Russia by Cyber, North Korea by Nuke: A New Batch of Grim Warnings from US Intel

Questioning on Russian election interference and how the Trump White House handles staff clearances dominated the worldwide threat hearing Tuesday, as the Senate intelligence committee grilled leaders of the FBI, CIA, NSA, DNI, DIA and NGA over the contents of the 2018 Worldwide Threat Assessment of the U.S. Intelligence Community.

15 February 2018

Is There a Deep State?

Jacob Heilbrunn

IN ALFRED Hitchcock’s 1959 movie North by Northwest, the protagonist Roger Thornhill, a genial New York advertising man played by Cary Grant, is suddenly swept up into clandestine Cold War machinations. Only after he encounters an American spymaster named the Professor, who is based on CIA director Allen Dulles, the brother of John Foster Dulles and a charter member of the American Establishment, does Thornhill begin to decipher the turbulent series of events, including a harrowing encounter with the anonymous pilot of a crop duster, that have put his life in jeopardy. “I don’t like the games you play,” Thornhill declares. “War is hell, Mr. Thornhill,” the Professor retorts, “even when it’s a cold one.” Thornhill is enraged. “Perhaps you ought to start learning,” he says, “how to lose a few cold wars.”

8 February 2018

Artificial Intelligence in Defence

By Lt. General P.C. Katoch (Retd) 

Wing Loong

The next level of strategic cooperation between India and Japan has become apparent with the news that India and Japan are to work together to introduce artificial intelligence (AI) and robotics in the defence sector. Chatting with Indian media last month, said, "You should expect to see increased bilateral cooperation between us (India and Japan) to develop unmanned ground vehicles (UGV) and robotics." This cooperation is important considering the increasingly aggressive stance by China and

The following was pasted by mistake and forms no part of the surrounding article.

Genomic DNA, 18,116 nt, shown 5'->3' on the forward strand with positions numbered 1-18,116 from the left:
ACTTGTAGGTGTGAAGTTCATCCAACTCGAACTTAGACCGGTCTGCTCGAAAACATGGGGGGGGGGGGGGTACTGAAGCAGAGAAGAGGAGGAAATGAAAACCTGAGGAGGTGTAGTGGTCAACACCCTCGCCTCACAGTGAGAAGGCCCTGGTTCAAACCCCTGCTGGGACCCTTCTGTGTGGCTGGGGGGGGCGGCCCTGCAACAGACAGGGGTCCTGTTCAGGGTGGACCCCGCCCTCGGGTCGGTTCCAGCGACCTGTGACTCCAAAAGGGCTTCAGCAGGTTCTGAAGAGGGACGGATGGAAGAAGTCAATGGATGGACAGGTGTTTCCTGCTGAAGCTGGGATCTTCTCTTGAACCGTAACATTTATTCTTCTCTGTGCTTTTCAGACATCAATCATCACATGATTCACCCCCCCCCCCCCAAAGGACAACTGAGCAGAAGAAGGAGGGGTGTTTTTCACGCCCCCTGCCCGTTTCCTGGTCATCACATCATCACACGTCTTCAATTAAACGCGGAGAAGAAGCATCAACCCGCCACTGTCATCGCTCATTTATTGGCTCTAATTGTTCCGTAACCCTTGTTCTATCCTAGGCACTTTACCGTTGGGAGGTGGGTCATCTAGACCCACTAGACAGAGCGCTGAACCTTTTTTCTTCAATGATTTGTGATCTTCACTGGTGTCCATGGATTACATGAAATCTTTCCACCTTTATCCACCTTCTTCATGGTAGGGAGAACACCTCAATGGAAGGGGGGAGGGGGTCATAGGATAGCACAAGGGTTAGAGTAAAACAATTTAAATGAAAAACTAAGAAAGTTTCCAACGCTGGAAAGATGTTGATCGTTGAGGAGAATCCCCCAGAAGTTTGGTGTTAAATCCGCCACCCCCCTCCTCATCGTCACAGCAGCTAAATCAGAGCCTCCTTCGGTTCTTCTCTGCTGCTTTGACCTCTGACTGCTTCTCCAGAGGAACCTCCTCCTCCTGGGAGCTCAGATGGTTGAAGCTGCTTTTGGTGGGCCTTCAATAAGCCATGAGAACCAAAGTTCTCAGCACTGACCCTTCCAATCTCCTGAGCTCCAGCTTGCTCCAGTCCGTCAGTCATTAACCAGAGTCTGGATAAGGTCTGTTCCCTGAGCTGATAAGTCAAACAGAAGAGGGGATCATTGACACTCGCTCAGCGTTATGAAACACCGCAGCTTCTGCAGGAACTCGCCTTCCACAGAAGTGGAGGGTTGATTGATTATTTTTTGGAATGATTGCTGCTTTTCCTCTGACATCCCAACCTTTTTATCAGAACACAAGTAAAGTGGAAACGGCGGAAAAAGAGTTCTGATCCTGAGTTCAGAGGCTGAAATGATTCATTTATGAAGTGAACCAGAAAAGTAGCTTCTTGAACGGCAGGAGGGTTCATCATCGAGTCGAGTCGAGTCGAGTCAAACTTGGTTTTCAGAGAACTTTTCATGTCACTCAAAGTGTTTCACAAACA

Artificial Intelligence:

By Sam Cohen 

Enhancing the Intelligence Community’s Exploitation and Dissemination Capacity as an Offset to Information Overload

Understanding AI’s Ability to Address Information Overload

An important first step towards understanding the potential utility and applicability of AI

7 February 2018


By Danny Lam

Competition between public and controlled information is as old as life.

From the beginning of time, there were information hoarder / controllers and disseminators / distributors. Information science tells us that 99% of information is public and only a tiny portion is significantly restricted.